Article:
The Malaysian state of Johor is organising an official search for one of its most famous and elusive inhabitants: the legendary apeman Bigfoot.
Local authorities are planning to allow scientists to set camera traps deep in the rainforests in an attempt to verify recent purported sightings, which enthusiasts claim prove the existence of the fabled primate.
The hairy hominids are known by a variety of names around the world: bigfoot, sasquatch, yeti or the abominable snowman. But Malaysia, where tribal people call the creatures siamang, mawas, or hantu jarang gigi, ("snaggle-toothed ghost"), will be the first country openly to endorse an official attempt to track them down.
Johor's chief minister, Abdul Ghani Othman, said the state was prompted to seek physical evidence of the animals after a spate of sightings late last year, when an outsized footprint found in the mud at one wildlife reserve - measuring 45cm, equivalent to a man's size 20 shoe - and broken branches overhead suggested that, if the animal reared up on its hind legs, it would measure between 8 and 10ft tall.
Malaysia has been gripped by Bigfoot fever since November when, just weeks before the release of Peter Jackson's epic King Kong in Kuala Lumpur's cinemas, three labourers digging a fish pond said they glimpsed a Bigfoot family of three on a river bank in Kota Tinggi reserve.
They dropped their tools and fled but returned with an educated colleague to inspect and photograph the enormous footprints. A clump of brown fur, drenched with sour-smelling sweat, was also said to be recovered from the site, along with scattered fish bones.
Last August, a frog catcher from the Orang Asli tribe claimed he encountered an auburn-haired tropical yeti scratching itself on a tree. Hamid Mohd Ali, 31, stopped about 30ft short of the creature which was twice his height.
"I could see its teeth but I did not wait to find out if it was smiling at me or whether it saw me as its meal," he said. "In this year alone, four villagers have claimed to have seen it and we think this is because of the shrinking jungle."
And while the Johor authorities have, unsurprisingly, been accused of hyping the Bigfoot mystery in a bid to entice wealthy eco-tourists from abroad, the theories are backed by some wildlife experts.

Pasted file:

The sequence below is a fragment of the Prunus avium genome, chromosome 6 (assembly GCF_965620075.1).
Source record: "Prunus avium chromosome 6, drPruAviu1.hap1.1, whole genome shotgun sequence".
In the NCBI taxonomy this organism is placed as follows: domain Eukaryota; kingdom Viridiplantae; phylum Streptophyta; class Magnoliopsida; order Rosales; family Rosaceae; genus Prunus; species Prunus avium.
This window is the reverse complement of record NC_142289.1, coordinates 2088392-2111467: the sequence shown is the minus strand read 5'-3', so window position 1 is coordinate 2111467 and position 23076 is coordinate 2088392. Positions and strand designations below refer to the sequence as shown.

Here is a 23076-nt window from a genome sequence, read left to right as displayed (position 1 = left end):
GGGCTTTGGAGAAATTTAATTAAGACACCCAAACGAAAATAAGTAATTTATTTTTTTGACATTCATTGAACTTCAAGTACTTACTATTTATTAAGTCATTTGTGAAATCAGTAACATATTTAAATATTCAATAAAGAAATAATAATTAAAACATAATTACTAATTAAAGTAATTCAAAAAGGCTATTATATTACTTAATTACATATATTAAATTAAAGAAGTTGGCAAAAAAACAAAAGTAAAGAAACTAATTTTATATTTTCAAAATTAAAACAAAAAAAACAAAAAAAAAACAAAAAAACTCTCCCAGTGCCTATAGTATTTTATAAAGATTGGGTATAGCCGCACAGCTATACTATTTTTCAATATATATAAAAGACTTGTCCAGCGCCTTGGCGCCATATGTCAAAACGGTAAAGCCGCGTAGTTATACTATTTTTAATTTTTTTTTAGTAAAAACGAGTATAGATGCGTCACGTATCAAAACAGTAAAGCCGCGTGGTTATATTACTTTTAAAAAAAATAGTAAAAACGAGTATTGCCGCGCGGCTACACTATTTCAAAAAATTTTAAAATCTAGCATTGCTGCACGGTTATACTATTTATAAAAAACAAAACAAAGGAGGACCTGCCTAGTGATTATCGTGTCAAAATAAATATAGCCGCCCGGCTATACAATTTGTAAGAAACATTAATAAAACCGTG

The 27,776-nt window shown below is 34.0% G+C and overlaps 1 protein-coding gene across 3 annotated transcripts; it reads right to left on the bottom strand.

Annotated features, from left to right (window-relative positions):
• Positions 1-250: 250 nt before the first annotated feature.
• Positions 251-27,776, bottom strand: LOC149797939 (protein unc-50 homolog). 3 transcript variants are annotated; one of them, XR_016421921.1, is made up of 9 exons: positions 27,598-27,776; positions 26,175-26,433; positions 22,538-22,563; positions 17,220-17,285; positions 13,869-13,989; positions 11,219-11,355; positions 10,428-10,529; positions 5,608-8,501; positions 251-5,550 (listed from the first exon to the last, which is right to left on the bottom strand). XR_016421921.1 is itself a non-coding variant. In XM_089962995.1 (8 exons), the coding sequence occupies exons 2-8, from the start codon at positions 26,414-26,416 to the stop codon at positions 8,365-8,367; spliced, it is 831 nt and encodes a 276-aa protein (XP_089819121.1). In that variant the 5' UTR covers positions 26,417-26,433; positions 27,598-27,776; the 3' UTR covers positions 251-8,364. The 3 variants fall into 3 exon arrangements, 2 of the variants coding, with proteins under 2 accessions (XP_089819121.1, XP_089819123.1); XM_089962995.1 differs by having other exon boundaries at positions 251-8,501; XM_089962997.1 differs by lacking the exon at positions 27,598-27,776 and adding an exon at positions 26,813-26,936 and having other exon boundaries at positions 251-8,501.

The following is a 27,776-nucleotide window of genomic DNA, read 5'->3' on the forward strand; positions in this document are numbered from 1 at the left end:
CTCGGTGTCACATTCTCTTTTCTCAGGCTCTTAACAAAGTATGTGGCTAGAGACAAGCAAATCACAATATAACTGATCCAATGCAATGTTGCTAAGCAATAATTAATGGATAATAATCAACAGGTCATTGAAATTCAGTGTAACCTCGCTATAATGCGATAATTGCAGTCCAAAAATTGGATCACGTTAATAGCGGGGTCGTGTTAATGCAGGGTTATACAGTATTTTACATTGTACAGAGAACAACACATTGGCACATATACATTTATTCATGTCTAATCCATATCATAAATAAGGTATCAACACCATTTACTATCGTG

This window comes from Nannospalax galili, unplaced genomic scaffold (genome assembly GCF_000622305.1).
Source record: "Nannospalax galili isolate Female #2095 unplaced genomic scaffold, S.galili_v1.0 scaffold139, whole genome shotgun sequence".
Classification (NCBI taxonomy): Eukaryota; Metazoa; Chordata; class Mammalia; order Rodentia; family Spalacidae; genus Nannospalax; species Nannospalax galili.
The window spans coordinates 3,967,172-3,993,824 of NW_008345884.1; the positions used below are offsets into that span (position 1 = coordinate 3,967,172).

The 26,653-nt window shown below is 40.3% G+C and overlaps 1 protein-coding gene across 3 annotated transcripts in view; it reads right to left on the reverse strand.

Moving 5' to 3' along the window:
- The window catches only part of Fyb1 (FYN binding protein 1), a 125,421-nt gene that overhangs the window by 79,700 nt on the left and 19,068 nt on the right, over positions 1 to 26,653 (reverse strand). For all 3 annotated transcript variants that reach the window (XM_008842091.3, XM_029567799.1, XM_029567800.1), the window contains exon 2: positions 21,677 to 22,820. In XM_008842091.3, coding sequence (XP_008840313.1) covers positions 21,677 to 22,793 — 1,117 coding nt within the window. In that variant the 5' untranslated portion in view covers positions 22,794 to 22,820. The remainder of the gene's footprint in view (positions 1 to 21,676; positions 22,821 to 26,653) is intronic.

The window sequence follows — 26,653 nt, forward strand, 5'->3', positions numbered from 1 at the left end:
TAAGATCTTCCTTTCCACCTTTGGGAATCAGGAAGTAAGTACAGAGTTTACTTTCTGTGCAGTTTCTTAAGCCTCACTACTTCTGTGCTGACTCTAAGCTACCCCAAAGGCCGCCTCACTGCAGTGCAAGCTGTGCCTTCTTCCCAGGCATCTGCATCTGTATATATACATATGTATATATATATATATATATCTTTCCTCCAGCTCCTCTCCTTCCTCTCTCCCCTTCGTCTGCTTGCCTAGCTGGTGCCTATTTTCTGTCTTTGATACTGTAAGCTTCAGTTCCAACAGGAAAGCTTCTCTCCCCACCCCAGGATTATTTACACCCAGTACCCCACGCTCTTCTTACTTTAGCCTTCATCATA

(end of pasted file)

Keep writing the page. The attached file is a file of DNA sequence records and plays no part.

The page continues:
Jane Goodall, one of the world's most distinguished primatologists, is an unashamed Bigfoot and yeti enthusiast. "You'll be amazed when I tell you that I'm sure that they exist," she said in one interview. "The existence of hominids of this sort is a very real probability."
KUALA LUMPUR: Excitement is mounting in Malaysia over claims of "Bigfoots" lurking in its southern jungles, with wildlife experts on the hunt for the mythical beast and a telephone hotline set up to report sightings.
Bigfoot fever erupted last month when some fish farm workers claimed to have spotted three of the beasts two adults and a youngster on the edge of a forest reserve in southern Johor state.
Their improbable tale was lent some authority soon after when an Orang Asli an indigenous ethnic group known for their expertise in the jungle also said he had stumbled across one of the legendary ape-men.
"He saw the creature which was hairy and brownish in colour, it was about 12 feet (four metres) tall," said Johor National Parks Director Hashim Yusoff.
"It was not aggressive, but the Orang Asli was startled by the creature and ran away.
"My personal feeling is that there is a possibility it could be what we call in Malaysia the 'mawas' ... more of a primate," he said. "But we don't deny the sightings," he added, insisting that the Orang Asli "do not lie."
"We've got to prove it and we've got to do it scientifically."
Wildlife authorities have embarked on a quest to verify the claims, and are considering mounting camera traps to capture images of anything roaming the jungles.
After a month of fruitless searching and interviews with people living near the forests, a telephone hotline has now been set up for members of the public who claim to have seen the beast to relate their stories, Hashim said.
"Our main aim is to identify the information source, whether it is credible or not," he said.
The Malaysian press has given prominent coverage to reports of sightings, including some which date back decades, and printed photographs of supposed footprints vague impressions in the mud and leaves on the jungle floor.
Johor is home to large tracts of jungle, including its famed Endau-Rompin National Park, and unconfirmed sightings of large creatures surface periodically there.
Former zoologist Amlir Ayat said this week that he had come close to finding proof of the existence of Bigfoot five years ago after villagers claimed to have shot a huge hairy creature in the jungles of neighbouring Pahang state.
"The creature fell to the ground with a great thud and the villagers took to their heels. Later, when they returned to check if it was dead, they found the body still lying there," he was quoted as saying by the New Straits Times.